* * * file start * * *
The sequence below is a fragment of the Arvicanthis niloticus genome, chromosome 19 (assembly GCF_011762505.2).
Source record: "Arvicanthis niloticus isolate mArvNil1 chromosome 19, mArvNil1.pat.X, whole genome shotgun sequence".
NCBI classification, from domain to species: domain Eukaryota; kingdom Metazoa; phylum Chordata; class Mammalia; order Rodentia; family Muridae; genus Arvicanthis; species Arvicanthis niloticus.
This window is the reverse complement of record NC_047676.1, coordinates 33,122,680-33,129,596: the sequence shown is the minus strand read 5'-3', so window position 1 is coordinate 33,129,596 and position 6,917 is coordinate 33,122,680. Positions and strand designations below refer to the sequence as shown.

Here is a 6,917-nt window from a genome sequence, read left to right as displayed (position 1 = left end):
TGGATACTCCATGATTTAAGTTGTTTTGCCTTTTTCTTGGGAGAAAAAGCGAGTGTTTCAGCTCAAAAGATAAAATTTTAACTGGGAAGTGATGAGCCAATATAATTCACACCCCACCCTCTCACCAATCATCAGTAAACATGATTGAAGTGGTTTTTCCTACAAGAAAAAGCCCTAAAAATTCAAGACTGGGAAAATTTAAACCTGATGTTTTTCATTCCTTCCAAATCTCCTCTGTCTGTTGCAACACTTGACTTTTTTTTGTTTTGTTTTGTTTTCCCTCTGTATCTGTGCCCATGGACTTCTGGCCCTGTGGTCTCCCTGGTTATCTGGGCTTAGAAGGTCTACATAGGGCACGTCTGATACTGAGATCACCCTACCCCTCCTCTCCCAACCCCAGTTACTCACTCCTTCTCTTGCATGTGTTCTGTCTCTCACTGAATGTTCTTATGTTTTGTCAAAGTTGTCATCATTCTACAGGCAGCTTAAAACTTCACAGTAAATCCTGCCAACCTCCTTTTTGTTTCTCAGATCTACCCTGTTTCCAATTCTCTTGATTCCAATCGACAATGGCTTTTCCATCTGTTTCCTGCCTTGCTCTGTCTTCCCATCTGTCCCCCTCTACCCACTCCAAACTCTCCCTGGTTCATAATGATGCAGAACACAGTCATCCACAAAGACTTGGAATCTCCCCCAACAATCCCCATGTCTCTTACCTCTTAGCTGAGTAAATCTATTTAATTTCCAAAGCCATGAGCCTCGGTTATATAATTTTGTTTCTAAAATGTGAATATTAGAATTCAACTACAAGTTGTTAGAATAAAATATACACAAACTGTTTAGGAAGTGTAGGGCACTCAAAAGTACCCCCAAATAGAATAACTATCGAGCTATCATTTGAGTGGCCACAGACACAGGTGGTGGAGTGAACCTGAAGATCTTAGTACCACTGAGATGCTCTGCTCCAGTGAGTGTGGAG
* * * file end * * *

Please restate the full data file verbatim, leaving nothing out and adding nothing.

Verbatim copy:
The sequence below is a fragment of the Arvicanthis niloticus genome, chromosome 19 (assembly GCF_011762505.2).
Source record: "Arvicanthis niloticus isolate mArvNil1 chromosome 19, mArvNil1.pat.X, whole genome shotgun sequence".
NCBI classification, from domain to species: domain Eukaryota; kingdom Metazoa; phylum Chordata; class Mammalia; order Rodentia; family Muridae; genus Arvicanthis; species Arvicanthis niloticus.
This window is the reverse complement of record NC_047676.1, coordinates 33,122,680-33,129,596: the sequence shown is the minus strand read 5'-3', so window position 1 is coordinate 33,129,596 and position 6,917 is coordinate 33,122,680. Positions and strand designations below refer to the sequence as shown.

Here is a 6,917-nt window from a genome sequence, read left to right as displayed (position 1 = left end):
TGGATACTCCATGATTTAAGTTGTTTTGCCTTTTTCTTGGGAGAAAAAGCGAGTGTTTCAGCTCAAAAGATAAAATTTTAACTGGGAAGTGATGAGCCAATATAATTCACACCCCACCCTCTCACCAATCATCAGTAAACATGATTGAAGTGGTTTTTCCTACAAGAAAAAGCCCTAAAAATTCAAGACTGGGAAAATTTAAACCTGATGTTTTTCATTCCTTCCAAATCTCCTCTGTCTGTTGCAACACTTGACTTTTTTTTGTTTTGTTTTGTTTTCCCTCTGTATCTGTGCCCATGGACTTCTGGCCCTGTGGTCTCCCTGGTTATCTGGGCTTAGAAGGTCTACATAGGGCACGTCTGATACTGAGATCACCCTACCCCTCCTCTCCCAACCCCAGTTACTCACTCCTTCTCTTGCATGTGTTCTGTCTCTCACTGAATGTTCTTATGTTTTGTCAAAGTTGTCATCATTCTACAGGCAGCTTAAAACTTCACAGTAAATCCTGCCAACCTCCTTTTTGTTTCTCAGATCTACCCTGTTTCCAATTCTCTTGATTCCAATCGACAATGGCTTTTCCATCTGTTTCCTGCCTTGCTCTGTCTTCCCATCTGTCCCCCTCTACCCACTCCAAACTCTCCCTGGTTCATAATGATGCAGAACACAGTCATCCACAAAGACTTGGAATCTCCCCCAACAATCCCCATGTCTCTTACCTCTTAGCTGAGTAAATCTATTTAATTTCCAAAGCCATGAGCCTCGGTTATATAATTTTGTTTCTAAAATGTGAATATTAGAATTCAACTACAAGTTGTTAGAATAAAATATACACAAACTGTTTAGGAAGTGTAGGGCACTCAAAAGTACCCCCAAATAGAATAACTATCGAGCTATCATTTGAGTGGCCACAGACACAGGTGGTGGAGTGAACCTGAAGATCTTAGTACCACTGAGATGCTCTGCTCCAGTGAGTGTGGAG